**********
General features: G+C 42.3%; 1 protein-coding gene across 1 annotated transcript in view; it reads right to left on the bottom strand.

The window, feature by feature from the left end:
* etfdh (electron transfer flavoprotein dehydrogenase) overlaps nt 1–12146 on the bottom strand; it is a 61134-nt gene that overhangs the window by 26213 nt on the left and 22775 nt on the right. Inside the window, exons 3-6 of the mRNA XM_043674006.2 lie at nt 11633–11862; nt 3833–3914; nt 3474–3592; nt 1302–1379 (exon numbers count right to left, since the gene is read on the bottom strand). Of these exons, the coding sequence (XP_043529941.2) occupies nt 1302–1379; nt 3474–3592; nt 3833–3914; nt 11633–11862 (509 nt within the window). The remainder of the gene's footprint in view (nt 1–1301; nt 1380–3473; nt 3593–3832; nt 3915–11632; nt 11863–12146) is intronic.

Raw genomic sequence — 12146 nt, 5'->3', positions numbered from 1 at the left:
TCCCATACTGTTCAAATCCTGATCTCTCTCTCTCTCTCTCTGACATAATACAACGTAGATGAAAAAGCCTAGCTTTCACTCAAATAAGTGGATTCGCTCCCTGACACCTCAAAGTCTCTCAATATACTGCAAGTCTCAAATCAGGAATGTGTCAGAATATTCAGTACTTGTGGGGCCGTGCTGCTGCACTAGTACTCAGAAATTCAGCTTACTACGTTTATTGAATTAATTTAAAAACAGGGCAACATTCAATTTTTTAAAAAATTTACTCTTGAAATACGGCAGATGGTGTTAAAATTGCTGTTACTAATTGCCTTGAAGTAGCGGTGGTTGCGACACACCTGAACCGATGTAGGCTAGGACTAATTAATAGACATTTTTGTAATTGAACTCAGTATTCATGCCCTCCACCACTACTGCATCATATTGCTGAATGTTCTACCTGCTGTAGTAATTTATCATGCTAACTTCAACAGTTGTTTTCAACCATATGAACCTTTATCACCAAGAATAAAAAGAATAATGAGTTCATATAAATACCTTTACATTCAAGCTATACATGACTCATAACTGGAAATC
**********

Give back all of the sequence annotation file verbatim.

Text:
General features: G+C 42.3%; 1 protein-coding gene across 1 annotated transcript in view; it reads right to left on the bottom strand.

The window, feature by feature from the left end:
* etfdh (electron transfer flavoprotein dehydrogenase) overlaps nt 1–12146 on the bottom strand; it is a 61134-nt gene that overhangs the window by 26213 nt on the left and 22775 nt on the right. Inside the window, exons 3-6 of the mRNA XM_043674006.2 lie at nt 11633–11862; nt 3833–3914; nt 3474–3592; nt 1302–1379 (exon numbers count right to left, since the gene is read on the bottom strand). Of these exons, the coding sequence (XP_043529941.2) occupies nt 1302–1379; nt 3474–3592; nt 3833–3914; nt 11633–11862 (509 nt within the window). The remainder of the gene's footprint in view (nt 1–1301; nt 1380–3473; nt 3593–3832; nt 3915–11632; nt 11863–12146) is intronic.

Raw genomic sequence — 12146 nt, 5'->3', positions numbered from 1 at the left:
TCCCATACTGTTCAAATCCTGATCTCTCTCTCTCTCTCTCTGACATAATACAACGTAGATGAAAAAGCCTAGCTTTCACTCAAATAAGTGGATTCGCTCCCTGACACCTCAAAGTCTCTCAATATACTGCAAGTCTCAAATCAGGAATGTGTCAGAATATTCAGTACTTGTGGGGCCGTGCTGCTGCACTAGTACTCAGAAATTCAGCTTACTACGTTTATTGAATTAATTTAAAAACAGGGCAACATTCAATTTTTTAAAAAATTTACTCTTGAAATACGGCAGATGGTGTTAAAATTGCTGTTACTAATTGCCTTGAAGTAGCGGTGGTTGCGACACACCTGAACCGATGTAGGCTAGGACTAATTAATAGACATTTTTGTAATTGAACTCAGTATTCATGCCCTCCACCACTACTGCATCATATTGCTGAATGTTCTACCTGCTGTAGTAATTTATCATGCTAACTTCAACAGTTGTTTTCAACCATATGAACCTTTATCACCAAGAATAAAAAGAATAATGAGTTCATATAAATACCTTTACATTCAAGCTATACATGACTCATAACTGGAAATC